Tips to reduce gas usage

Reducing our usage of natural gas has never been more important. The unprovoked Russian invasion of Ukraine has resulted in a plethora of sanctions from western nations, which have caused Russian president Vladimir Putin to threaten to turn off the gas pipeline, leaving western Europe in a deeper energy crisis than we were already in. Couple this with climate change and it’s not surprising that the Dutch government has pledged to be Russian-gas independent before the end of the year.

To reduce Europe’s current dependency on Russian-supplied natural gas, there are many things that each of us can do every day in our lives to do our part.

Get a smart meter
Some homes are already equipped, but if yours does not already have a smart meter, request one from your energy supplier. Smart meters allow you to see your daily energy usage, with most meters showing both usage and costs down to the hour. Since most Dutch customers pay a fixed amount to their energy companies, with a settlement for the actual usage only once a year, smart meters are invaluable to keep track of your spending on energy.

Find electric alternatives
Conversely to the US, electricity in the Netherlands is much, much cheaper than gas. So, where you can, use electrical appliances as much as possible. If you have a gas stove, invest in a portable electric stove top. It cost me about €1.15 to cook rice using gas; it was only about €0.08 using electricity. Wow!

Even with an electric stove top, there are other electric appliances that cook much faster and use less energy. For example, instead of boiling water on a stove top (gas or electric) consider using an electric kettle. Other appliances that use less energy than the stove and oven include: rice cookers, pizza ovens, air-fryers (this one is also great for healthier eating) and my personal favorite, contact grills. Just be conscious of buying too many appliances since they are not the easiest to dispose of, so only buy ones that you will actually use.

Heating our homes
Fortunately, summer is just around the corner and now that it’s spring, the temperature is getting warmer. Still there are cool days and nights. For those times, throw on another blanket or sweatshirt. And in general, consider wearing layers. I actually wear many layers at home and even have a warm, bulky sweater that’s a size too big, that I can just throw on. Also consider getting some thermal long johns or thermal fleece-lined leggings. So cozy!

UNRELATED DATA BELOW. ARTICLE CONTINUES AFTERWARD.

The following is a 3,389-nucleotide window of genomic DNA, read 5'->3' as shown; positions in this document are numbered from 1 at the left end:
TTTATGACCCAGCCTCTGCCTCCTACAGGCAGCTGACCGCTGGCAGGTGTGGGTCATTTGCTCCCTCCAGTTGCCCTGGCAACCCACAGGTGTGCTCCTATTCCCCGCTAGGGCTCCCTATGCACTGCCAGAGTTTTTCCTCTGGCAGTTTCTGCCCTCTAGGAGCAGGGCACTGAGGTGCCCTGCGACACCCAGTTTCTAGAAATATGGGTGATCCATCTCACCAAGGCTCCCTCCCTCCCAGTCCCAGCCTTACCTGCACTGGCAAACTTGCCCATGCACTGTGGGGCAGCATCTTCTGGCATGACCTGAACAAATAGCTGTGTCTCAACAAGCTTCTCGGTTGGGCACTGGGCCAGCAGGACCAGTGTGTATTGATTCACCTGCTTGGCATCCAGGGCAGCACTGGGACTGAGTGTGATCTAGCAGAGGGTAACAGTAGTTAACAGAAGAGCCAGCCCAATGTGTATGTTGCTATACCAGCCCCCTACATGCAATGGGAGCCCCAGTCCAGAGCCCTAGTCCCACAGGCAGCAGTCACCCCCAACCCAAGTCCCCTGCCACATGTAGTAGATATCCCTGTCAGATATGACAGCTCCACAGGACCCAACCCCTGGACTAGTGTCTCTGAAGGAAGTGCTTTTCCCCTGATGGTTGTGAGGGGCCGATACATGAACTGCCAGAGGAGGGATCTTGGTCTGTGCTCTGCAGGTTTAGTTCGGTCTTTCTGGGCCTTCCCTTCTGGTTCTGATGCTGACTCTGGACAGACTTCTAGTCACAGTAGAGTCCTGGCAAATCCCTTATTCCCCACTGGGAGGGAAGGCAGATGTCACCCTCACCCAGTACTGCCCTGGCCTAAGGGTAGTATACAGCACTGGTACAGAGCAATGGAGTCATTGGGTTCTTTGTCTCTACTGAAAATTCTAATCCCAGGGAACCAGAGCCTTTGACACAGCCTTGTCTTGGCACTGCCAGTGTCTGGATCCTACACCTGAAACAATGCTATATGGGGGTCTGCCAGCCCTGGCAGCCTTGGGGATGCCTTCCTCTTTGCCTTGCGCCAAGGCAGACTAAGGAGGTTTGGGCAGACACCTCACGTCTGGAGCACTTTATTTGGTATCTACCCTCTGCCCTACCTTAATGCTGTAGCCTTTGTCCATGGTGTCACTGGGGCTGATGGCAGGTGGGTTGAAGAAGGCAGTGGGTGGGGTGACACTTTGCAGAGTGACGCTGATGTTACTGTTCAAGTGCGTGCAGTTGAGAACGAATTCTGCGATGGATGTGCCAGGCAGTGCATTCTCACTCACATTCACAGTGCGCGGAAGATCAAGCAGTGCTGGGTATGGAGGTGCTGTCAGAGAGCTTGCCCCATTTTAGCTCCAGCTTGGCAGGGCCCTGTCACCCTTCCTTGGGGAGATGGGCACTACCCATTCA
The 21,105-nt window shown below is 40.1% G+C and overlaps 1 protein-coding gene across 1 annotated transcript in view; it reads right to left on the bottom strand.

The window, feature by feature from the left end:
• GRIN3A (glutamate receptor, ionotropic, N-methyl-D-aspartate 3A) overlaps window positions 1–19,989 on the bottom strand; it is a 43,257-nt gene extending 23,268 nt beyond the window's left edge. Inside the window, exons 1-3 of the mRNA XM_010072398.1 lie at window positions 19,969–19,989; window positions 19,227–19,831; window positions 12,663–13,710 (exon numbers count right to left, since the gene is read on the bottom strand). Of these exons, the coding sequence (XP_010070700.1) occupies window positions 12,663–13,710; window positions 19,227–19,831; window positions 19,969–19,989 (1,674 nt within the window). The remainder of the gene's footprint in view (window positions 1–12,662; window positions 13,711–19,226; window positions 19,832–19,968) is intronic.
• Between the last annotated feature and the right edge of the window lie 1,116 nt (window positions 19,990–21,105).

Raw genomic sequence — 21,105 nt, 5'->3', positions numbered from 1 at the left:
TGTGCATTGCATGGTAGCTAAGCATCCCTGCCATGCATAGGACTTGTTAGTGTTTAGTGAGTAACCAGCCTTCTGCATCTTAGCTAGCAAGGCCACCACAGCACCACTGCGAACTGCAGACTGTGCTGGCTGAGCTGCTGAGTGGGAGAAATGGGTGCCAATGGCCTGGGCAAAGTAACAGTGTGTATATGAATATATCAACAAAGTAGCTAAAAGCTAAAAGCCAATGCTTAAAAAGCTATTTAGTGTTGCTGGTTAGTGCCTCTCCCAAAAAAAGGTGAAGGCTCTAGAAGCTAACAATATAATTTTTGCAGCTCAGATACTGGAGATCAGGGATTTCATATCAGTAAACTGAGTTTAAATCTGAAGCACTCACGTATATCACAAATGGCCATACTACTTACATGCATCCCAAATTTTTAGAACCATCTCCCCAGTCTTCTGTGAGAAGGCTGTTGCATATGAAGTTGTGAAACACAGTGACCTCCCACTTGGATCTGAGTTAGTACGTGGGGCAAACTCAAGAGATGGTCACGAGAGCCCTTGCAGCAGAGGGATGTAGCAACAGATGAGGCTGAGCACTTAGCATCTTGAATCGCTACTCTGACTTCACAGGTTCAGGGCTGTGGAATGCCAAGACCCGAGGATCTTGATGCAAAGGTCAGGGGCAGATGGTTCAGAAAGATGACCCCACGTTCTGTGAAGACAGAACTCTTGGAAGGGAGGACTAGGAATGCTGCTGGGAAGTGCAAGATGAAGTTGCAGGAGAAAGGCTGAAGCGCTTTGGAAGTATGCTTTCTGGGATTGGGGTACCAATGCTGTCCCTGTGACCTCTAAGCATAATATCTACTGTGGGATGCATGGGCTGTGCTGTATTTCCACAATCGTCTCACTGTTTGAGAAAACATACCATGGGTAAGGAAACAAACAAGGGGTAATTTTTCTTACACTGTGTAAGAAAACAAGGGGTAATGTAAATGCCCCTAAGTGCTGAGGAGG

Take the time now to make sure your home is insulated as best as possible for the upcoming winter. Get draft stoppers for all doors and be sure that the weather stripping on exterior windows and doors is efficiently blocking outside air from getting in. There will be times where you will need to turn on the heat; for those times keep the thermostat to 19 Celsius (65 Fahrenheit) or less and keep the gas turned off at the radiator level and doors shut in empty rooms. Program the thermostat to turn off the heat 1-2 hours after everyone goes to bed and to turn on just before people get up in the morning.

Heating water
For heating water, some water heaters have a setting that only heats up water when it’s needed. It takes a bit more time for the hot water to actually come out of the faucet, but it keeps the water heater from constantly burning gas to heat water that isn’t being used, including at night. Also, keep your water heater at a lower temperature. You can do this gradually so it’s less of a cold surprise!

Be sure to keep showers to 5 minutes or less and take as cold a shower as you can. I’ve even heard of people taking completely cold showers! I’m not there yet, but gone are the days of long, hot showers or baths. Only use cold water in the sink when washing up in the morning and never just let the hot water run. Even in the kitchen, consider using cold water to hand wash dishes.

The most important thing is to be aware of your gas usage and consider alternatives. Every little bit will help while we adjust our daily lives to more sustainable energy sources.

Written by Marla Thomson